I had a momentary flash of insight on Monday. It followed a relatively successful navigation of a route along Bristol’s Malago Greenway, as suggested in Travel Bristol’s “Cycling. 10 Short Leisure Routes Around Bristol, Between 2 & 16 Miles”. I was surprised and pleased to find that direction signs were plentiful and that most of them could be seen and read as I cycled along. It wasn’t very scenic and a lot of the journey was on ordinary streets or low-grade shared footpaths but I did get to see some interesting bits of Bristol that I would otherwise have missed.
At the end, near a B&Q superstore, a shared cycle and pedestrian path set off towards new housing south of Hengrove Way. Its start was hidden by parked vehicles:
The continuation of the path beyond those miscreants was also serving as a carpark:
But that wasn’t surprising. Cars, lorries and taxis regularly park on cycle paths in Bristol. It was only as I set off homewards and noticed, again, how tricky some of the barriers, crossings and shared paths were that the flash of insight came. It’s so obvious it’s hardly worth mentioning.
The fact is that cycling provision in English cities is designed for expert adult cyclists. The route I had been following used signposts to help me weave a way through busy streets, on, alongside and across some very busy roads. It took me through barriers that needed deft bike handling and it demanded careful attention to lots of conflicts with pedestrians, emerging driveways and motor vehicle traffic.
The booklet I was using lists the Malago Green Way route as Level 2 (“slightly more experienced cyclists”). Level 1 is for “all users including inexperienced or beginner cyclists” and there are two such routes included. Both of these include sections that few parents would be happy for children under 12 to use, and both would present problems for genuinely novice adults.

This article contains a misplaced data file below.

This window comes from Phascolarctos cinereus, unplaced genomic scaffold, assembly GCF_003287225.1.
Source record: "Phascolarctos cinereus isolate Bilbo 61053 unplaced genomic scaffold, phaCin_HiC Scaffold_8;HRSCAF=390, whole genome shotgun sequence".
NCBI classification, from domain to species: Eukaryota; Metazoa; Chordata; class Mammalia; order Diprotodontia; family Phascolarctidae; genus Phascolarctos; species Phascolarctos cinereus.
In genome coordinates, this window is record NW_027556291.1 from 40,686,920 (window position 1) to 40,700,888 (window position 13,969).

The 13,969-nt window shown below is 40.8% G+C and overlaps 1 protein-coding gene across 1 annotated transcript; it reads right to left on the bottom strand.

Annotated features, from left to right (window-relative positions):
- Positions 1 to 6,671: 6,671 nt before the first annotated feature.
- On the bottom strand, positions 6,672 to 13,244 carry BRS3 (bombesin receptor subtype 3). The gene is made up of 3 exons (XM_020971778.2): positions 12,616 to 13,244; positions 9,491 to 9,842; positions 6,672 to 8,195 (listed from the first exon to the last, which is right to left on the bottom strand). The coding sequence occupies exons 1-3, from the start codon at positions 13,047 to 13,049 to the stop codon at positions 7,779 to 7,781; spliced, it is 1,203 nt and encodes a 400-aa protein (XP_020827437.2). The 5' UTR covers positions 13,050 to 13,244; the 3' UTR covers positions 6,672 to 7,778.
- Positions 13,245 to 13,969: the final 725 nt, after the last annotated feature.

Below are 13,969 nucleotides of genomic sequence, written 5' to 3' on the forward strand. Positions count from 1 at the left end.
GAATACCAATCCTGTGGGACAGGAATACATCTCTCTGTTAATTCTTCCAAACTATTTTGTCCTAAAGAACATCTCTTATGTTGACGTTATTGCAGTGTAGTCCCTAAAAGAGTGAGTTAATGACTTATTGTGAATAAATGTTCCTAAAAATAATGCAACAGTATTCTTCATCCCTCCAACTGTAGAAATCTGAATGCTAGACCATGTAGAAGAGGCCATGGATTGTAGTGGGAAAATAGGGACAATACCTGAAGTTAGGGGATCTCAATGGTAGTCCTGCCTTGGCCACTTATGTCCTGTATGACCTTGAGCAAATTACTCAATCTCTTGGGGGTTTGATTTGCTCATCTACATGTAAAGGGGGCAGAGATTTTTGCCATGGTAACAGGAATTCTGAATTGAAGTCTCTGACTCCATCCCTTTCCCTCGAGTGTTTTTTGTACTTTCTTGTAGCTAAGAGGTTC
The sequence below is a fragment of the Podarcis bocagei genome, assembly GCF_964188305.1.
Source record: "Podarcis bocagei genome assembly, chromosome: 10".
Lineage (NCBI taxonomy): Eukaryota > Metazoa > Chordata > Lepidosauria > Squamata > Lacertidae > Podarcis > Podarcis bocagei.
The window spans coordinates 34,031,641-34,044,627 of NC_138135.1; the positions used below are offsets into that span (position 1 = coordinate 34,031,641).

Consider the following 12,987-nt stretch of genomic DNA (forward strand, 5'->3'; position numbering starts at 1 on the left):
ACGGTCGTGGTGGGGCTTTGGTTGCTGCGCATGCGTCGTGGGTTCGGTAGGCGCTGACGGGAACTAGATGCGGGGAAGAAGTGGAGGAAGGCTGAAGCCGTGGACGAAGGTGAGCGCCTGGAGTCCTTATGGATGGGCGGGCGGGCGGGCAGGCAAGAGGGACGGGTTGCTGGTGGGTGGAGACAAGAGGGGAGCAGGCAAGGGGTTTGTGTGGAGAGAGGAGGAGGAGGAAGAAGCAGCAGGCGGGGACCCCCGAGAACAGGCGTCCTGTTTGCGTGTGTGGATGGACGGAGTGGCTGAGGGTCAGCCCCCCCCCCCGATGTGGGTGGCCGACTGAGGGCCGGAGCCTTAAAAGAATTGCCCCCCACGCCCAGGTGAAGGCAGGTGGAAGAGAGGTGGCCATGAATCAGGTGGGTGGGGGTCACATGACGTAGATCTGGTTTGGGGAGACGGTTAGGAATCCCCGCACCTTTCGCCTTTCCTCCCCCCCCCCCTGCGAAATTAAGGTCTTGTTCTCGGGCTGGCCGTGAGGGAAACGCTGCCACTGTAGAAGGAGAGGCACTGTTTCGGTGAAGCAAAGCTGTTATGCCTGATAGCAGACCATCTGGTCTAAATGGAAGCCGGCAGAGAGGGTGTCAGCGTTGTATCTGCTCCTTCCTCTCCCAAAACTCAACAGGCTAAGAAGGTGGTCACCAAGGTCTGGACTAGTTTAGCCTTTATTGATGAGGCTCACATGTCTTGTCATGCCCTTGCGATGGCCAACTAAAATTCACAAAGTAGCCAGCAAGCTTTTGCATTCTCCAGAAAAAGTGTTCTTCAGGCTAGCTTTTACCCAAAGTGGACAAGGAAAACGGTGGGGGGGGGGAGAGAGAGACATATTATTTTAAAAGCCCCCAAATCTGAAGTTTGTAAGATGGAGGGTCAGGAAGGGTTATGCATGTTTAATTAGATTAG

Perhaps what the authors of the guide really mean is that these routes would be suitable for beginners with a more experienced guide who had scouted the routes inadvance. That would make sense.
In the meantime, cycling to school remains rare – especially for primary pupils. Cycling for fun means taking children to off-road sites. The roads and highways are for confident and experienced adult cyclists. It’s not surprising that a lot of children and less confident cyclists just use footpaths – without any awareness of traffic conventions or regulations.
The irony is that expert and confident cyclists have already learned to cope without cycle lanes, ASLs, shared pathways and toucan crossings. What I observe is that a lot of them ignore the specialised facilities and simply use “desire lines” that go from their A to their B with an optimum combination of efficiency and safety.
The courageous Council of the future will build cycle-only routes that enable primary school children to cycle to school without any contact with cars or lorries and without parental supervision. That’s when the revolution will have taken place.